Former Intelligence Minister Ali Falahian, Iran’s senior spokesman on sanctions, said that if the US and Europe think they can ignore international law to promote their interests, they should know that Iran will respond in kind everywhere it can.
“I suggest that the West take seriously our threat to close the Strait of Hormuz,” he said in Tehran’s first response to the SWIFT decision to sever ties with Iranian banks to enforce European sanctions on its nuclear program.
A large fleet of 4 US and French nuclear aircraft carriers and a dozen or more minesweepers and mine-hunting helicopters have piled up on both sides of the Strait of Hormuz, through which 17 percent of the world’s daily oil supply passes, and naval vessels have deployed in the Red Sea.
DEBKAfile’s military and intelligence sources estimate Tehran may make good on its threats by trying to drop sea mines in the strategic strait and/or the approaches to the huge Saudi Ras Tanura oil export terminal. A small explosion by an unknown hand hit a major Saudi pipeline between Awamiya and Safwa on March 1.
The damage was not great because the saboteurs used a small quantity of explosive but it appeared to be the work of (Criminals In Action) professionals.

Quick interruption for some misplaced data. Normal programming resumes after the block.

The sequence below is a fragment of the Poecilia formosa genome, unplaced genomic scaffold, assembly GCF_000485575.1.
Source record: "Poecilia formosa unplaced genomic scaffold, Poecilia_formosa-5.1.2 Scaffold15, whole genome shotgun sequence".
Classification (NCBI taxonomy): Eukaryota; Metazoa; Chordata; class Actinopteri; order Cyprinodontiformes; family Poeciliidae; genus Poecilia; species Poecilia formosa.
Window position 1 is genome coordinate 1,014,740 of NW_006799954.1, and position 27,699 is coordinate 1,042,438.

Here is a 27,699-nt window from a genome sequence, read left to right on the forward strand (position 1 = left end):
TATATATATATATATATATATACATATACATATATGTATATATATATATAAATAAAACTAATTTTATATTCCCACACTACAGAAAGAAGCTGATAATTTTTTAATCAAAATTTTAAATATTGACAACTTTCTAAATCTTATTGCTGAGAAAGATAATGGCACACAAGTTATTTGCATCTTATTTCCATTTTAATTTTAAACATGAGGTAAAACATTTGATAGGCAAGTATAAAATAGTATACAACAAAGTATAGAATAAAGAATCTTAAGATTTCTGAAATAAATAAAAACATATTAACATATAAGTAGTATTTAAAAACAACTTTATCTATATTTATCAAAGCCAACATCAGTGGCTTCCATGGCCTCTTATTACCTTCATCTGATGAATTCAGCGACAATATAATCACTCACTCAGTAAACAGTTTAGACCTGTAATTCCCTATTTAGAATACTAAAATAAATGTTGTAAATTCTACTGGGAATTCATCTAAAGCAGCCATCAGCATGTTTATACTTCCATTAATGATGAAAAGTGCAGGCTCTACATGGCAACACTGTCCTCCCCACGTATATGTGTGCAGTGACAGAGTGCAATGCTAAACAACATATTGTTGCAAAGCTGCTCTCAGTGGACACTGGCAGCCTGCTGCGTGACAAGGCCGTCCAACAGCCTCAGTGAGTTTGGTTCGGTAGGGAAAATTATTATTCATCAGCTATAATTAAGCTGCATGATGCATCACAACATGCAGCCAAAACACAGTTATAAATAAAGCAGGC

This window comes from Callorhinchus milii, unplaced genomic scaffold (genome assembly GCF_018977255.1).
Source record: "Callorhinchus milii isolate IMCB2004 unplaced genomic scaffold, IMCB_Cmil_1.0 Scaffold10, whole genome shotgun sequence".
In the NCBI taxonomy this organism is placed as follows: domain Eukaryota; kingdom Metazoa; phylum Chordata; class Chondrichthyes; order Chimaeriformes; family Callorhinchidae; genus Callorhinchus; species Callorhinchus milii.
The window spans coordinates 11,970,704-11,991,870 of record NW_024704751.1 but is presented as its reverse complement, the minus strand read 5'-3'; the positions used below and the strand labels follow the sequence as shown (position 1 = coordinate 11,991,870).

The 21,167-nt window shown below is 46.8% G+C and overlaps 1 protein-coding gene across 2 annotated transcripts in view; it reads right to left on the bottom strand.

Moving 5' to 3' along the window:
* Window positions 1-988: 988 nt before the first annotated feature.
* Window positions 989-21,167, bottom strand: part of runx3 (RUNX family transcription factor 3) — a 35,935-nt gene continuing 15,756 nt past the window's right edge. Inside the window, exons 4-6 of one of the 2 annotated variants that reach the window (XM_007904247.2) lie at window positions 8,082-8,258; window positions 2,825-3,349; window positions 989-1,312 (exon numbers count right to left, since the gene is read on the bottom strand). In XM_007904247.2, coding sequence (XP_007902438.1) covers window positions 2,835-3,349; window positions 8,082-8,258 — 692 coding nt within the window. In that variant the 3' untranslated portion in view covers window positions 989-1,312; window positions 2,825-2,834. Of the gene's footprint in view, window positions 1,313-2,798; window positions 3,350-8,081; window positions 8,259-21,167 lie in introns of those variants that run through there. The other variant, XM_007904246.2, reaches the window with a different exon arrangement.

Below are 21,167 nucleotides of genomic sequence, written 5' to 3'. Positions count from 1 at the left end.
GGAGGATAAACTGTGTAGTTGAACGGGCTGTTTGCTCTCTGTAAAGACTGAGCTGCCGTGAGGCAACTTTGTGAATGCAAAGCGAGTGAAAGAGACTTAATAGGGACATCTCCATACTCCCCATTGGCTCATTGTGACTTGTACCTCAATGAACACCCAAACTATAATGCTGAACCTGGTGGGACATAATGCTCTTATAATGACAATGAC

While Saudi officials denied the incident, photos of a large fire appeared on the Internet. Gulf oil sources suspect that it was a warning from Tehran of the hazards facing the world’s largest oil exporter.
The SWIFT cutoff of ties with Iranian banks has gone a long way toward isolating Iran from global commerce. It will affect Iranian oil sales to its biggest customers in the Far East, China and Japan, as well as India.
The economic noose tightening around its neck is bound to produce a response from Iran, it is estimated in Washington and European capitals.
The US-led European sanctions on Iranian oil world trade were boosted in recent weeks by the United Arab Emirates which stopped handling Iranian rials, further reducing its ability to trade and obtain hard currency.